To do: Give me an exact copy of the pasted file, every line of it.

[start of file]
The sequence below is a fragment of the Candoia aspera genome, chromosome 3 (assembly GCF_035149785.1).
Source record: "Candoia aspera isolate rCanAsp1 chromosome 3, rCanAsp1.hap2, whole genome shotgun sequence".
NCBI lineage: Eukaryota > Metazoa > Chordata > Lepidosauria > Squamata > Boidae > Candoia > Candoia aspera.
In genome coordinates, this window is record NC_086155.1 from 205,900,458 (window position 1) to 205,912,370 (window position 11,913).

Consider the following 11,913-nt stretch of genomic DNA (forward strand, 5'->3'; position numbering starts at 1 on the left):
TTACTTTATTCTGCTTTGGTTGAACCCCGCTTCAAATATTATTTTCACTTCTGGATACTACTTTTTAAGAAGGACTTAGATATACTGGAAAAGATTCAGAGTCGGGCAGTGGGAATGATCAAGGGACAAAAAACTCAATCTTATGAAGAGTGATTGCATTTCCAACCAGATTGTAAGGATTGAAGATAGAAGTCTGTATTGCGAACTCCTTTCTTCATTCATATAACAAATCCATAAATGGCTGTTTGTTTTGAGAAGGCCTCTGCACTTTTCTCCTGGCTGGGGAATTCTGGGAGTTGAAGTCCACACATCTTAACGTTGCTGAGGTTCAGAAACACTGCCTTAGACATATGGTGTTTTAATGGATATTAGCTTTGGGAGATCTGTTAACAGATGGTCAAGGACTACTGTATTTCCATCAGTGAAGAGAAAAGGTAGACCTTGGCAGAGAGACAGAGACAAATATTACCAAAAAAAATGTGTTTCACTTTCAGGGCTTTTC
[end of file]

The sequence below is a fragment of the Candoia aspera genome, chromosome 3 (assembly GCF_035149785.1).
Source record: "Candoia aspera isolate rCanAsp1 chromosome 3, rCanAsp1.hap2, whole genome shotgun sequence".
NCBI lineage: Eukaryota > Metazoa > Chordata > Lepidosauria > Squamata > Boidae > Candoia > Candoia aspera.
In genome coordinates, this window is record NC_086155.1 from 205,900,458 (window position 1) to 205,912,370 (window position 11,913).

Consider the following 11,913-nt stretch of genomic DNA (forward strand, 5'->3'; position numbering starts at 1 on the left):
TTACTTTATTCTGCTTTGGTTGAACCCCGCTTCAAATATTATTTTCACTTCTGGATACTACTTTTTAAGAAGGACTTAGATATACTGGAAAAGATTCAGAGTCGGGCAGTGGGAATGATCAAGGGACAAAAAACTCAATCTTATGAAGAGTGATTGCATTTCCAACCAGATTGTAAGGATTGAAGATAGAAGTCTGTATTGCGAACTCCTTTCTTCATTCATATAACAAATCCATAAATGGCTGTTTGTTTTGAGAAGGCCTCTGCACTTTTCTCCTGGCTGGGGAATTCTGGGAGTTGAAGTCCACACATCTTAACGTTGCTGAGGTTCAGAAACACTGCCTTAGACATATGGTGTTTTAATGGATATTAGCTTTGGGAGATCTGTTAACAGATGGTCAAGGACTACTGTATTTCCATCAGTGAAGAGAAAAGGTAGACCTTGGCAGAGAGACAGAGACAAATATTACCAAAAAAAATGTGTTTCACTTTCAGGGCTTTTC